Driverless cars will be nothing more than a minor improvement in congestion and parking costs.
Where the real improvement comes from is driverless trucks and buses. A driverless truck reduces per-mile costs of road freight by about 40%, while allowing for 24hr days (13 more than the max possible with one driver, and 15 more than the average), making all road freight more than twice as fast. That is transformative for commerce. And for city buses, 85% of the cost is going to drivers. We could literally be offering buses at 4x the frequency at the same cost. That is transformative for cities.
First, there are people who simply will not trust the driverless cars. I was talking to a friend yesterday who said that he wouldn't ride in a driverless car, and he wouldn't want to drive on the same road as one. Uptake is not going to be as fast as people seem to expect once the cars are practical for market.
And second, in the words of Jarrett Walker : "Technology never changes facts of geometry." No matter how small you can make the engines, airbags, and frame, as long as you have each passenger in a separate, self-propelled, hopefully crash-proof shell, they are always going to take up far more space than a bus or a train, and require far more resources to construct.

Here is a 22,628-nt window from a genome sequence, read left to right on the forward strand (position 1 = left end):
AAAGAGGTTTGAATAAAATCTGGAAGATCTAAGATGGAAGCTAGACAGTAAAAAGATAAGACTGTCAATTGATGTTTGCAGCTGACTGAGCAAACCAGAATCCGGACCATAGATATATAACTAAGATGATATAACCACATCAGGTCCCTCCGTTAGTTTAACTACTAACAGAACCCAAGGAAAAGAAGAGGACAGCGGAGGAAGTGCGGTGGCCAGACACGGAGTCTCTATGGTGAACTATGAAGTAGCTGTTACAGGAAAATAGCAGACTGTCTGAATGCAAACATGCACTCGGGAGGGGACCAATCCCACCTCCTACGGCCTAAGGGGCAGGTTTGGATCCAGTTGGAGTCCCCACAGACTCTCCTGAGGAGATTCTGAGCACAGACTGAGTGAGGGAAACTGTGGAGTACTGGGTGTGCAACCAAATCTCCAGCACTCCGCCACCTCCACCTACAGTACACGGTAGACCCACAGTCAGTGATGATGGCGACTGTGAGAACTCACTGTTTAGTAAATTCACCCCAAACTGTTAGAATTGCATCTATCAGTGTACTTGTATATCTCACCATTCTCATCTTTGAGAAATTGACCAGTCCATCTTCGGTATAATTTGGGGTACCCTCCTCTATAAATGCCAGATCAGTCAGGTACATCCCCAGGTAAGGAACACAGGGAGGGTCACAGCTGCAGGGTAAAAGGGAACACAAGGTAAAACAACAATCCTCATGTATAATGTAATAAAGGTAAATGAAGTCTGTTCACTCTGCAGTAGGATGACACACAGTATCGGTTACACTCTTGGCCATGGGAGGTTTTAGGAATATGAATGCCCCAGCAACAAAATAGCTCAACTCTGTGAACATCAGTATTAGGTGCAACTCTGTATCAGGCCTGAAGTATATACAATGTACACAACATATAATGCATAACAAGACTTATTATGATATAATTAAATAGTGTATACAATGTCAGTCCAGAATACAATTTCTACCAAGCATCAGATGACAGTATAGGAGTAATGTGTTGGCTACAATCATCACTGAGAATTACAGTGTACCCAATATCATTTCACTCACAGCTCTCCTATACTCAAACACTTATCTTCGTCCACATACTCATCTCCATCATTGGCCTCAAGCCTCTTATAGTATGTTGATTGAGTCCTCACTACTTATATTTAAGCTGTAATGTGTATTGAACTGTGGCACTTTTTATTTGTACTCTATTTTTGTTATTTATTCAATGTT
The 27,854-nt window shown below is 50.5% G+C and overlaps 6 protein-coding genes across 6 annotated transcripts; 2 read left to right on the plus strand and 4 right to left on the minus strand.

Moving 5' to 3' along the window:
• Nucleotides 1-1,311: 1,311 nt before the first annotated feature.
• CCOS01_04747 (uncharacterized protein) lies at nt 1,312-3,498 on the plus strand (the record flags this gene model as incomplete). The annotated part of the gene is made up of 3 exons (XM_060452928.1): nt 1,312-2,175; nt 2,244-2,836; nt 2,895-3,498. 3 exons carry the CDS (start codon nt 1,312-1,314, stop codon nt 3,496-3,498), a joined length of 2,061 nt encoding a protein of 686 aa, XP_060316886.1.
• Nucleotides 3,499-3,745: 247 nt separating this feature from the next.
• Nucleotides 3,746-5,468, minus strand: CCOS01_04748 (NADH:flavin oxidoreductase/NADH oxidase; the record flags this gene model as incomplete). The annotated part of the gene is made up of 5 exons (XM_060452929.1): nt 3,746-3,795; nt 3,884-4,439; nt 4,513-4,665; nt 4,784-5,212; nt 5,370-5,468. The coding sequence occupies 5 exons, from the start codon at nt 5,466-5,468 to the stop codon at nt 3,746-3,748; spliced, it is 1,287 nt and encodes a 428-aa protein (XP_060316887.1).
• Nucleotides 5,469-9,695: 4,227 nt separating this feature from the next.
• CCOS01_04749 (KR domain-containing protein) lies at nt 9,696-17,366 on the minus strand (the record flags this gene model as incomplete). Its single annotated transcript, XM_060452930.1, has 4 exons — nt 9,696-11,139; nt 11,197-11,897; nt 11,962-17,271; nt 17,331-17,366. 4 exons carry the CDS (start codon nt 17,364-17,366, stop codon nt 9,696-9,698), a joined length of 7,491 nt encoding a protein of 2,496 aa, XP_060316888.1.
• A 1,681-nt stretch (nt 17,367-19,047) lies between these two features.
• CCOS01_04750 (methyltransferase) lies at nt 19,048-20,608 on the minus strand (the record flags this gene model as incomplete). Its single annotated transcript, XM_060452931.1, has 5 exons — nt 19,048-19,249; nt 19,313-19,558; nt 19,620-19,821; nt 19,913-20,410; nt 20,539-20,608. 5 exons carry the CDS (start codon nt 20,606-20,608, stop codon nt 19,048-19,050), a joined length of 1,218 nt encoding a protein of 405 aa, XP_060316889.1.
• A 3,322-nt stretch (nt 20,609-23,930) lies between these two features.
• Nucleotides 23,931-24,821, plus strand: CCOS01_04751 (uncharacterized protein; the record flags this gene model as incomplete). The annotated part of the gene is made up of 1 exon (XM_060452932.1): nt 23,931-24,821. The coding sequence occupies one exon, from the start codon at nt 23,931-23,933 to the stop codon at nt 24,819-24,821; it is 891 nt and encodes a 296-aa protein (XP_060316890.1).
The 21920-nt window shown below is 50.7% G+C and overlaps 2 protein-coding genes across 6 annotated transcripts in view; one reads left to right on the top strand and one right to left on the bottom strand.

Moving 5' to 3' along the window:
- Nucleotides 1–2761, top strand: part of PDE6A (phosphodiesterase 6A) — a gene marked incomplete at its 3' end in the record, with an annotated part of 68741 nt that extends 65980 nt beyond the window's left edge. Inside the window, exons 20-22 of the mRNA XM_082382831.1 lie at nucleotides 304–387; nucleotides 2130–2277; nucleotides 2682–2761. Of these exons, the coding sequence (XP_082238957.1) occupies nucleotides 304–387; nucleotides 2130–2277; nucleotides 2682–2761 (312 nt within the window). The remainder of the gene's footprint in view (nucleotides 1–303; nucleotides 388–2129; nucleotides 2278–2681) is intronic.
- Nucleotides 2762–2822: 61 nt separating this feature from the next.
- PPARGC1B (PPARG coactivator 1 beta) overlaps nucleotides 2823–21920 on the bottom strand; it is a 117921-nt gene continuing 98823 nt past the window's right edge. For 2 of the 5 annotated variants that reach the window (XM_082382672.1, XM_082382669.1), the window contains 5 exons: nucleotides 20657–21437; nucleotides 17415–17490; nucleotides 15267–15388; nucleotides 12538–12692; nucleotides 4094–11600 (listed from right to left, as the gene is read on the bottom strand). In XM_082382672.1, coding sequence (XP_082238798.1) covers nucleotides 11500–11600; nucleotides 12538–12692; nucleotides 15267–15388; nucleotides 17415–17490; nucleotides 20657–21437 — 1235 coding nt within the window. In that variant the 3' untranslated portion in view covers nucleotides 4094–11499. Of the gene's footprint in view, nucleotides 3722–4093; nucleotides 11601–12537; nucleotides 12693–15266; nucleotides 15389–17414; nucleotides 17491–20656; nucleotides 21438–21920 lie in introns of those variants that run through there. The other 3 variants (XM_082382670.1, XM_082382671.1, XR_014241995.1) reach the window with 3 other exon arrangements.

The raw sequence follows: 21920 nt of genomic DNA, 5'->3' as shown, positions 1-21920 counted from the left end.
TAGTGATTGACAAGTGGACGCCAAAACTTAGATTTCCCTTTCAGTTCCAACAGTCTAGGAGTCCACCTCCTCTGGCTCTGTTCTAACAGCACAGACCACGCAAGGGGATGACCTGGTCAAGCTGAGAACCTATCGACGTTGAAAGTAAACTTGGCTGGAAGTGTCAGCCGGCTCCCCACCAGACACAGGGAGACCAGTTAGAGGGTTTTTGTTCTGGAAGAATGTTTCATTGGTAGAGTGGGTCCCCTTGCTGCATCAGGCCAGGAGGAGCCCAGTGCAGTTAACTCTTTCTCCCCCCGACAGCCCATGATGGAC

This will change over time (and quite fast). Ever heard of red flag laws?
> In the United Kingdom, the Locomotive Acts (also known as Red Flag Laws) was a policy requiring self-propelled vehicles to be led by a pedestrian waving a red flag or carrying a lantern to warn bystanders of the vehicle's approach.
> The most infamous of the Red Flag Laws was enacted in Pennsylvania circa 1896, when legislators unanimously passed a bill through both houses of the state legislature, which would require all motorists piloting their "horseless carriages", upon chance encounters with cattle or livestock to (1) immediately stop the vehicle, (2) "immediately and as rapidly as possible... disassemble the automobile," and (3) "conceal the various components out of sight, behind nearby bushes" until equestrian or livestock is sufficiently pacified.